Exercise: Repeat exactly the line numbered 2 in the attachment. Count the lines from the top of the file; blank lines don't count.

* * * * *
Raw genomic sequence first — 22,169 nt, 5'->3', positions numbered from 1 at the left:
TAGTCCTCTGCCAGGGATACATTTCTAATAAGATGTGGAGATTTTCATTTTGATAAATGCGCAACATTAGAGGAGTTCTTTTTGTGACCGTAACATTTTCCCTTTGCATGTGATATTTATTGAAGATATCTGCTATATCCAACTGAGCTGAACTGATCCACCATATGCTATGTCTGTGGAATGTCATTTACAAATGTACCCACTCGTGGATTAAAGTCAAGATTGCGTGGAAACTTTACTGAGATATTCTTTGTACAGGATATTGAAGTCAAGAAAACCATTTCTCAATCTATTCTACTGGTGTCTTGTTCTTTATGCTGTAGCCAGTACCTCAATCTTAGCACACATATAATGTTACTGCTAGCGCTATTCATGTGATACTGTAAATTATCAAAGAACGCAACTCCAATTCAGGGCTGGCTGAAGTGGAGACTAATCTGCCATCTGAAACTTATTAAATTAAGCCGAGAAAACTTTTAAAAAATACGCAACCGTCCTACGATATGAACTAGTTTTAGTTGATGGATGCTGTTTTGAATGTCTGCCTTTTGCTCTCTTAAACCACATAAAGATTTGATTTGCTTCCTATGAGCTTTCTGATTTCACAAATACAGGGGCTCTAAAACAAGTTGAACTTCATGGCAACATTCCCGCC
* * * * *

TAGTCCTCTGCCAGGGATACATTTCTAATAAGATGTGGAGATTTTCATTTTGATAAATGCGCAACATTAGAGGAGTTCTTTTTGTGACCGTAACATTTTCCCTTTGCATGTGATATTTATTGAAGATATCTGCTATATCCAACTGAGCTGAACTGATCCACCATATGCTATGTCTGTGGAATGTCATTTACAAATGTACCCACTCGTGGATTAAAGTCAAGATTGCGTGGAAACTTTACTGAGATATTCTTTGTACAGGATATTGAAGTCAAGAAAACCATTTCTCAATCTATTCTACTGGTGTCTTGTTCTTTATGCTGTAGCCAGTACCTCAATCTTAGCACACATATAATGTTACTGCTAGCGCTATTCATGTGATACTGTAAATTATCAAAGAACGCAACTCCAATTCAGGGCTGGCTGAAGTGGAGACTAATCTGCCATCTGAAACTTATTAAATTAAGCCGAGAAAACTTTTAAAAAATACGCAACCGTCCTACGATATGAACTAGTTTTAGTTGATGGATGCTGTTTTGAATGTCTGCCTTTTGCTCTCTTAAACCACATAAAGATTTGATTTGCTTCCTATGAGCTTTCTGATTTCACAAATACAGGGGCTCTAAAACAAGTTGAACTTCATGGCAACATTCCCGCC